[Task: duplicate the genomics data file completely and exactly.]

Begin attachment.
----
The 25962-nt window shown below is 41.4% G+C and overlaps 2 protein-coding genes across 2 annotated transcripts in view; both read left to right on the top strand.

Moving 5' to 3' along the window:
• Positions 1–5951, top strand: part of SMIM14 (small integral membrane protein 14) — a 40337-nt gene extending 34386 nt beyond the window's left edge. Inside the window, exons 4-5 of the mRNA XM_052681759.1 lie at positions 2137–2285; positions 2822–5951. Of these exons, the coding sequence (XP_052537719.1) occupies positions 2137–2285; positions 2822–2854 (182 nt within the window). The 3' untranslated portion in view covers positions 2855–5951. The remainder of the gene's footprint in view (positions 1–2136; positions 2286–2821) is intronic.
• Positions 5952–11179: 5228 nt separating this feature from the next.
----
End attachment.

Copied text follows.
The 25962-nt window shown below is 41.4% G+C and overlaps 2 protein-coding genes across 2 annotated transcripts in view; both read left to right on the top strand.

Moving 5' to 3' along the window:
• Positions 1–5951, top strand: part of SMIM14 (small integral membrane protein 14) — a 40337-nt gene extending 34386 nt beyond the window's left edge. Inside the window, exons 4-5 of the mRNA XM_052681759.1 lie at positions 2137–2285; positions 2822–5951. Of these exons, the coding sequence (XP_052537719.1) occupies positions 2137–2285; positions 2822–2854 (182 nt within the window). The 3' untranslated portion in view covers positions 2855–5951. The remainder of the gene's footprint in view (positions 1–2136; positions 2286–2821) is intronic.
• Positions 5952–11179: 5228 nt separating this feature from the next.